On Sunday afternoon, August 19, 2012, the ensemble of Shakespeare im Park Berlin presented the final showing (concluding a monthlong run) of its new, site-specific performance piece in Berlin’s Görlitzer Park. UtopiaTM: Where All Is True moved through the park and made use of its varied topography and structures as sites for interrelated “scenes” to unfold: carnival games, workers’ protests, execution dirges, PowerPoint presentations, synthpop fight songs, urban gardening, fashion shows, golden latrines, tire swing torture, Dada literature lessons, and jazz hands, of course. Shakespeare im Park Berlin understands itself to be working in the tradition of Joe Papp’s “public” theatre, situating performance in urban space, and playing free of charge to a diverse public. The ensemble brings Papp’s concept to Berlin, with a different aesthetic and political orientation, a different approach to live performance and to textual (re)production. The original pieces are collaboratively written/devised for Görlitzer Park, which itself serves as both a site of and character in performance. There is no stage, no overnight camping for tickets—no tickets at all. Rather, the performances blur boundaries between park space and play space, and work to rethink these dynamic spaces as simultaneous sites of multilingual performance, (post)dramatic (ir)reverence, and “public” art.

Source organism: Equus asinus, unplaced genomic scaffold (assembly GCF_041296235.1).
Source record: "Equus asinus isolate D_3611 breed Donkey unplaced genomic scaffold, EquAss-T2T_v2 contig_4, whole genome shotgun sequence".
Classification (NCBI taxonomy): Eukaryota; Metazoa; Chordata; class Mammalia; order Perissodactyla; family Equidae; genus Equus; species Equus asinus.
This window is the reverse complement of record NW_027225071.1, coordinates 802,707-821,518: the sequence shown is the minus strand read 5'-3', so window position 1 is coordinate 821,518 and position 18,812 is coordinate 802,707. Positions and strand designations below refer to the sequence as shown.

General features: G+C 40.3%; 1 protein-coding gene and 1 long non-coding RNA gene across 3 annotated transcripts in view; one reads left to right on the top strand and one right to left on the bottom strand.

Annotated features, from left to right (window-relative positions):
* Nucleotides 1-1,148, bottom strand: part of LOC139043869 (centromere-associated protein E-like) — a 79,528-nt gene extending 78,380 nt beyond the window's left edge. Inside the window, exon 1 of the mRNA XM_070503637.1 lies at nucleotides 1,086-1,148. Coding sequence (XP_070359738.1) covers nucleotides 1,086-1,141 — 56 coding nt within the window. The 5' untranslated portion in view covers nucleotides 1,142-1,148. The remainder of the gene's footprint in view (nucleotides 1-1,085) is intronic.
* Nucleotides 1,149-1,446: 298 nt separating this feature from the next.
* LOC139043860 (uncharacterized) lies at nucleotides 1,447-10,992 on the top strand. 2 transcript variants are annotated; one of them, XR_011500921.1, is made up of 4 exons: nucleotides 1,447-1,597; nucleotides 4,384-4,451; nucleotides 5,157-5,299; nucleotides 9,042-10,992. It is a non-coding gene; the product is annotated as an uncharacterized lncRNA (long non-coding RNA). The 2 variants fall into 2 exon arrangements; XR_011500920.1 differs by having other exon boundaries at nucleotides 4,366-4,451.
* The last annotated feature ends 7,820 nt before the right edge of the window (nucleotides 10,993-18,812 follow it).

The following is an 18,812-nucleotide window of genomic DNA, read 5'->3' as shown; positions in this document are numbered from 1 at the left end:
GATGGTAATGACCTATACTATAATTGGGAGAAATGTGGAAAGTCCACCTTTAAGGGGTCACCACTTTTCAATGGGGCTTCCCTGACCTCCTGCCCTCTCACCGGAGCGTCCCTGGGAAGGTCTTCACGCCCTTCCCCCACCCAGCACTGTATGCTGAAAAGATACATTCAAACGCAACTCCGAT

On August 19, the underlying terms, assumptions, dynamics, and politics of this so-called “public” were called into question in a most dramatic fashion. Midway through the performance, the Shakespeare im Park ensemble found itself in the midst of a very divided public indeed. A portion of the sizable audience, followed along, participated in, and seemed to enjoy or at least engage with the performance as it moved through the park. Another portion of the audience, many of whom were children and adolescents, made it quite clear that they were more than displeased with what they were seeing and hearing. During the second half of the performance, the ensemble’s performers were spit on by members of the audience; groups of spectators blatantly disrupted and screamed over/at scenes; and in the final moments of the piece—a giant, ironic musical number fittingly titled “The Golden Age”—audience members threw food, sand, soccer balls, and stones at the performers.